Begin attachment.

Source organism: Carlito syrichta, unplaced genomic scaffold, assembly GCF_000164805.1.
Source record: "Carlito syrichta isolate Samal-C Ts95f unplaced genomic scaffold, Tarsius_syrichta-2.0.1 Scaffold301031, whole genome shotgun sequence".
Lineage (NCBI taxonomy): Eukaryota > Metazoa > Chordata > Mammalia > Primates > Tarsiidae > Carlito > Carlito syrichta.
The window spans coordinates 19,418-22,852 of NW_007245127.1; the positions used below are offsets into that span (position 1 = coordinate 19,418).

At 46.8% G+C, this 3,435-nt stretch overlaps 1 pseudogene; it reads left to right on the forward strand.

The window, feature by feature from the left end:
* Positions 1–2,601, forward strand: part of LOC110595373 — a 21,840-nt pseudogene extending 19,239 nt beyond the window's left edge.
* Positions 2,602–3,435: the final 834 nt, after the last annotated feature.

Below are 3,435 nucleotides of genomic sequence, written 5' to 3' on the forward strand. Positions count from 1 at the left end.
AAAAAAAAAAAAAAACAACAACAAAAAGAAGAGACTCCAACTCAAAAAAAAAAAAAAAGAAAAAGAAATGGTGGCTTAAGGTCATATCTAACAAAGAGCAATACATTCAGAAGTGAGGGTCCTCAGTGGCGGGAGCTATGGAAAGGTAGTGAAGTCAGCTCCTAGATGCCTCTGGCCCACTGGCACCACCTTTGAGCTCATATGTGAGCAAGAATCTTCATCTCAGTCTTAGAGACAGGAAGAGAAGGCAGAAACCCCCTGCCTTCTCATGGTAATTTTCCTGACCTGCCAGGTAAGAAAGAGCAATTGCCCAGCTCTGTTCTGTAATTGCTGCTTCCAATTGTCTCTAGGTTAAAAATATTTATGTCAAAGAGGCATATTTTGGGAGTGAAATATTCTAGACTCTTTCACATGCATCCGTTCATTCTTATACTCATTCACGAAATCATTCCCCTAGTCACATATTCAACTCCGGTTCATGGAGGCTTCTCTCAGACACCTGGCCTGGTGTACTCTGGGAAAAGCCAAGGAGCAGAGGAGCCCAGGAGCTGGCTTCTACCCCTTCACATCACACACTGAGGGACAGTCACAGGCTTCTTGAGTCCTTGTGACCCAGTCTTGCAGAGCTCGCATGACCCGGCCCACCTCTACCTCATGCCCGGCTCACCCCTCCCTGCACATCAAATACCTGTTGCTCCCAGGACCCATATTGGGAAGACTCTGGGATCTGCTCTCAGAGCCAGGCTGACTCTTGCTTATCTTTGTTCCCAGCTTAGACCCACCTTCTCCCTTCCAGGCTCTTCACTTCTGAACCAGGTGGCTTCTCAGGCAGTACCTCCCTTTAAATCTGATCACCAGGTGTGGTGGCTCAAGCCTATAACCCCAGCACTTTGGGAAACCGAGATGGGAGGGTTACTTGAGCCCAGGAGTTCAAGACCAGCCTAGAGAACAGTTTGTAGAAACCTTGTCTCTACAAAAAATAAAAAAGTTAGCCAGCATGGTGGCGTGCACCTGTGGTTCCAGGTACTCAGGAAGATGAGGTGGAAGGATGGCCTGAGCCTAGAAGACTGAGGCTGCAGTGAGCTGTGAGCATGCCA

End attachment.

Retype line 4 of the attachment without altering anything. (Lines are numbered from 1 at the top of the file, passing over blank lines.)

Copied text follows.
The window spans coordinates 19,418-22,852 of NW_007245127.1; the positions used below are offsets into that span (position 1 = coordinate 19,418).